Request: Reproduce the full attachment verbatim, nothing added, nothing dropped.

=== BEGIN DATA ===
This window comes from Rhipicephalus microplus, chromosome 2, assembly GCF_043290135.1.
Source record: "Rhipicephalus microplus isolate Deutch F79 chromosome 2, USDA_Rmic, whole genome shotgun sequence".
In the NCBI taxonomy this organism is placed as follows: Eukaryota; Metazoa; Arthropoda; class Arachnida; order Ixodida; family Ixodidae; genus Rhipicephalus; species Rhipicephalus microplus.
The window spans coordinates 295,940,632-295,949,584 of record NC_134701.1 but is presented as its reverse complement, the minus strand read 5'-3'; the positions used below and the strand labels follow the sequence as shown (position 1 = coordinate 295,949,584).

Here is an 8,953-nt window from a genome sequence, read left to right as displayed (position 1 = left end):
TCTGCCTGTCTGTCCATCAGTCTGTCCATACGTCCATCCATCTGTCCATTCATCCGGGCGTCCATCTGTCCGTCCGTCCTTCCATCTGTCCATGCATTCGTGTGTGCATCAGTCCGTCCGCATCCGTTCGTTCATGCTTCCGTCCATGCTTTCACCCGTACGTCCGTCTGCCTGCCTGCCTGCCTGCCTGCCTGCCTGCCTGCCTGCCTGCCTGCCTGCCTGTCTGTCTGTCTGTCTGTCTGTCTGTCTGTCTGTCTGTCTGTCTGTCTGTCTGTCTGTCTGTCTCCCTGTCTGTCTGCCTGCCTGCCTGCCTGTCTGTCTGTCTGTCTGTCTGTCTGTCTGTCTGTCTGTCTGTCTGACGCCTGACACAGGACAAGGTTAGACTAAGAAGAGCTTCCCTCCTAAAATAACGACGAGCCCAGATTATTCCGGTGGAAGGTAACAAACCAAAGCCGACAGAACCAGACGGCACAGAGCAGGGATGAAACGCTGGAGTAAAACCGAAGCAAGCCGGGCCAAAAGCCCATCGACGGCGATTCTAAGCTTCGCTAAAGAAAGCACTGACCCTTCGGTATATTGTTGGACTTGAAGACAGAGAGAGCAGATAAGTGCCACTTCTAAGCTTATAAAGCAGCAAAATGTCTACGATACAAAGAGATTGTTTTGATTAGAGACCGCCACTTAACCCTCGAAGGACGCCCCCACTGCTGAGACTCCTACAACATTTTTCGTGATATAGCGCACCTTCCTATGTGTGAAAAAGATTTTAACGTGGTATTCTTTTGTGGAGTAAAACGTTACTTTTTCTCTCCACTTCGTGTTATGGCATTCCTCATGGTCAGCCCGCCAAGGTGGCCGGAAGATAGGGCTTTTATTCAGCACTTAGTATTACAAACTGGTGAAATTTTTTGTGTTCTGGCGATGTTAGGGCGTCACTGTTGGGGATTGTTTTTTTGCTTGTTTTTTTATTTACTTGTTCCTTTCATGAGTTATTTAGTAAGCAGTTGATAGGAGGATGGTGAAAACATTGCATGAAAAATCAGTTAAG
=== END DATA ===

This window comes from Rhipicephalus microplus, chromosome 2, assembly GCF_043290135.1.
Source record: "Rhipicephalus microplus isolate Deutch F79 chromosome 2, USDA_Rmic, whole genome shotgun sequence".
In the NCBI taxonomy this organism is placed as follows: Eukaryota; Metazoa; Arthropoda; class Arachnida; order Ixodida; family Ixodidae; genus Rhipicephalus; species Rhipicephalus microplus.
The window spans coordinates 295,940,632-295,949,584 of record NC_134701.1 but is presented as its reverse complement, the minus strand read 5'-3'; the positions used below and the strand labels follow the sequence as shown (position 1 = coordinate 295,949,584).

Here is an 8,953-nt window from a genome sequence, read left to right as displayed (position 1 = left end):
TCTGCCTGTCTGTCCATCAGTCTGTCCATACGTCCATCCATCTGTCCATTCATCCGGGCGTCCATCTGTCCGTCCGTCCTTCCATCTGTCCATGCATTCGTGTGTGCATCAGTCCGTCCGCATCCGTTCGTTCATGCTTCCGTCCATGCTTTCACCCGTACGTCCGTCTGCCTGCCTGCCTGCCTGCCTGCCTGCCTGCCTGCCTGCCTGCCTGCCTGCCTGTCTGTCTGTCTGTCTGTCTGTCTGTCTGTCTGTCTGTCTGTCTGTCTGTCTGTCTGTCTGTCTCCCTGTCTGTCTGCCTGCCTGCCTGCCTGTCTGTCTGTCTGTCTGTCTGTCTGTCTGTCTGTCTGTCTGTCTGACGCCTGACACAGGACAAGGTTAGACTAAGAAGAGCTTCCCTCCTAAAATAACGACGAGCCCAGATTATTCCGGTGGAAGGTAACAAACCAAAGCCGACAGAACCAGACGGCACAGAGCAGGGATGAAACGCTGGAGTAAAACCGAAGCAAGCCGGGCCAAAAGCCCATCGACGGCGATTCTAAGCTTCGCTAAAGAAAGCACTGACCCTTCGGTATATTGTTGGACTTGAAGACAGAGAGAGCAGATAAGTGCCACTTCTAAGCTTATAAAGCAGCAAAATGTCTACGATACAAAGAGATTGTTTTGATTAGAGACCGCCACTTAACCCTCGAAGGACGCCCCCACTGCTGAGACTCCTACAACATTTTTCGTGATATAGCGCACCTTCCTATGTGTGAAAAAGATTTTAACGTGGTATTCTTTTGTGGAGTAAAACGTTACTTTTTCTCTCCACTTCGTGTTATGGCATTCCTCATGGTCAGCCCGCCAAGGTGGCCGGAAGATAGGGCTTTTATTCAGCACTTAGTATTACAAACTGGTGAAATTTTTTGTGTTCTGGCGATGTTAGGGCGTCACTGTTGGGGATTGTTTTTTTGCTTGTTTTTTTATTTACTTGTTCCTTTCATGAGTTATTTAGTAAGCAGTTGATAGGAGGATGGTGAAAACATTGCATGAAAAATCAGTTAAG